They designed the tool to get around the largest hurdle security researchers face, the secrecy of AMD, Intel and ARM who are trying to keep the recipe for their special sauce secret, and rightly so. Protecting their intellectual properly is paramount to their stockholders and there are arguments about the possible effectiveness of security thorough obscurity in protecting consumers from those with nefarious intent but it does come at a cost for those hunting bugs for good.
"SplitSpectre is a proof-of-concept built from Speculator, the team's automated CPU bug-discovery tool, which the group plans to release as open-source software."
Here is some more Tech News from around the web:
- MAMR Mia – it's not just WD: Toshiba's popped to the microwave too @ The Register
- At least one major carrier lied about its 4G coverage, FCC review finds @ Ars Technica
- APC UPS 600VA BE600M1 Battery Backup & Surge Protector Review @ Legit Reviews
- Hydrogen Powered Nerf Blaster Is Dangerously Awesome @ Hackaday
- Ars Technica’s ultimate board game gift guide, 2018 edition
Subject: General Tech | December 6, 2018 - 01:14 PM | Jeremy Hellstrom
Tagged: amd, Zen 2, Ryzen 5 3600, Ryzen 3 3300, Ryzen 9 3800, leak, Ryzen 7 3700, Ryzen 3000
If the rumours The Inquirer are helping spread are true then AMD really does believe the third time's the charm. The new series of Ryzen 3000 chips will use Zen 2 cores and will follow Intel's addition of a 9 series, though the quoted price of £400 for the Ryzen 9 3850X is a lot more attractive than Intel's pricing. That chip will sport a 5.1GHz peak clock on its pair of Zen 2 dies with eight cores apiece, though the 135W TDP will need some taming.
Check out the variety of other chips in the Ryzen 3, 5, and 7 families which have leaked out.
"The upcoming third-generation Ryzen chip, slated for release next year, will be based on Team Red's Zen 2 architecture, the successor to its rather successful Zen architecture found in Ryzen 1 and 2 CPUs and EPYC server processors."
Here is some more Tech News from around the web:
- Adobe Flash zero-day exploit... leveraging ActiveX… embedded in Office Doc... BINGO! @ The Register
- Qualcomm Details Snapdragon 855 Mobile Platform Performance And Features @ Techgage
- Now you, too, can snoop on mobe users from 3G to 5G with a Raspberry Pi and €1,100 of gizmos @ The Register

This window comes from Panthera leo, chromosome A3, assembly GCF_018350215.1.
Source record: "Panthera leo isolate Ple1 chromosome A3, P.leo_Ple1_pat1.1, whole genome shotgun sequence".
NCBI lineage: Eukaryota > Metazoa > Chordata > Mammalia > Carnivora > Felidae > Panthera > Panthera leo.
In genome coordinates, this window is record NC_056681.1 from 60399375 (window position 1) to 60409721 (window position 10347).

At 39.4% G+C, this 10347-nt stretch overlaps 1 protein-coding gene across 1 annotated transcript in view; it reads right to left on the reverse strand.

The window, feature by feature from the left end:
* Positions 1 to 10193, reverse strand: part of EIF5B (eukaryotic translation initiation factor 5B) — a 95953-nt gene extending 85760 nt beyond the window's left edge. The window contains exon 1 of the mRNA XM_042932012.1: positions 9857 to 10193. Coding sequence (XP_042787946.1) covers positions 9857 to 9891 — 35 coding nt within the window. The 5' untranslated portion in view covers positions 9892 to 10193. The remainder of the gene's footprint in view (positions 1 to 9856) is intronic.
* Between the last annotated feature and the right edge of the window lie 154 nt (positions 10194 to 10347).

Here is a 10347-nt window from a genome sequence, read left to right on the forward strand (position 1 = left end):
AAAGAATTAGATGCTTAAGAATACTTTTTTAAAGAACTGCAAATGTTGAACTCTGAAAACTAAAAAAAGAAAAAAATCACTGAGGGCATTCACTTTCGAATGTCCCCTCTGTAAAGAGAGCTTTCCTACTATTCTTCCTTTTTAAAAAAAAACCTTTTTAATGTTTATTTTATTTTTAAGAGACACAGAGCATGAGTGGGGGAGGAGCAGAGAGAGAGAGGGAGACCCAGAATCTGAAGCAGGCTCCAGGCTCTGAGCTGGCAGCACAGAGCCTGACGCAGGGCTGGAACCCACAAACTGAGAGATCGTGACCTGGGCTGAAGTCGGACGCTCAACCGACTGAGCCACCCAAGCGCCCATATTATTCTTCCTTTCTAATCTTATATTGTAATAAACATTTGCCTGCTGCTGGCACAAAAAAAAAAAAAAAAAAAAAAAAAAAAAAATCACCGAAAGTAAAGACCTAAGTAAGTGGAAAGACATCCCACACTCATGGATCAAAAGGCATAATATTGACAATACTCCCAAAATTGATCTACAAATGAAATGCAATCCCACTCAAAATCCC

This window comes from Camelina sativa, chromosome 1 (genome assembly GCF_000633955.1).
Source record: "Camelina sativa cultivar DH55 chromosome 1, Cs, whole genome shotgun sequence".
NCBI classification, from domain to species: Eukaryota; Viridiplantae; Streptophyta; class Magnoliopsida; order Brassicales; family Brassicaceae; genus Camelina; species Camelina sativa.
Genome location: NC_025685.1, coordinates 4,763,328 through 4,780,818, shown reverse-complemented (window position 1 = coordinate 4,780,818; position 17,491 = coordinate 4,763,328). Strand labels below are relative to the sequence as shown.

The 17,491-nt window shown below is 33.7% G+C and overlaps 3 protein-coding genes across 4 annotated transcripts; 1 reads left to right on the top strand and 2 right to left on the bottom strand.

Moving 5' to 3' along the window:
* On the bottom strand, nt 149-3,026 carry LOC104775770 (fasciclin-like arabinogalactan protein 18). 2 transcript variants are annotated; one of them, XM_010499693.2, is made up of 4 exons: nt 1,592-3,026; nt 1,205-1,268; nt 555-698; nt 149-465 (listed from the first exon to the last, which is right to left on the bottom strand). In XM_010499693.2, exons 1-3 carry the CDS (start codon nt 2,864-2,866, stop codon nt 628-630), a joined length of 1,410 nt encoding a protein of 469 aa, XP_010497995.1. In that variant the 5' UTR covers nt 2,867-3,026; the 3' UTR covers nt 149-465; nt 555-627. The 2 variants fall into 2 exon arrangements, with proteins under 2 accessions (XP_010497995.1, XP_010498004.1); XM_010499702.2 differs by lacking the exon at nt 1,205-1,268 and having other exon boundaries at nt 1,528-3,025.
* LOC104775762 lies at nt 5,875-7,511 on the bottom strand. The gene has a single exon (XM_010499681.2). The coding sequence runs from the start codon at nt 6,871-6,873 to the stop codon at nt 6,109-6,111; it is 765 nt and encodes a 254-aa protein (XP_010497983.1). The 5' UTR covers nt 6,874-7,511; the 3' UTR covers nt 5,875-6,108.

- OCC Reviews the Logitech Circle 2 Security Camera
Subject: Graphics Cards | December 3, 2018 - 04:48 PM | Jeremy Hellstrom
Tagged: rx 590, amd, xfx, powercolor, sapphire, RX 590 Fatboy, RX 590 Special Edition, Red Devil AXRX 590
There are some who were completely unimpressed with the launch of the RX 590, but for those gaming at 1080p with about $300 in the bank, this is a decent upgrade path from a previous generation. Legit Reviews put together a look at three different implementations of this card, from XFX, PowerColor and Sapphire. Upgrading to one of these cards will allow you decent performance up to 1440p, if you have dreams up upgrading your display as well.
Which offers the best value for your money? Read on to find out.
"The Radeon RX 590 is the latest and greatest mainstream graphics card from AMD and is targeted at targeted to 1080P gamers that want to play every game on the market today at respectable frame rates for under $300. You also get three PC games for free when you purchase the RX 590 (Devil May Cry 5, The Division 2, and Resident Evil 2) to help sweeten the deal. In our launch day review we looked at the XFX Radeon RX 590 Fatboy and have since gotten in the PowerColor Red Devil AXRX 590 as well as the Sapphire Nitro+ Radeon RX 590 Special Edition."
Here are some more Graphics Card articles from around the web:
- XFX RX 590 Fatboy 8GB @ Kitguru
- GeForce 416.94 Driver Performance Analysis featuring the RTX 2070 FE and the EVGA GTX 1060/6 SC @ BabelTechReviews
- MSI GeForce RTX 2080 Gaming X TRIO 8G @ Guru of 3D
- Palit GeForce RTX 2070 Super JetStream 8G @ Guru of 3D
- Zotac GeForce RTX 2080 AMP Extreme 8 GB @ TechPowerUp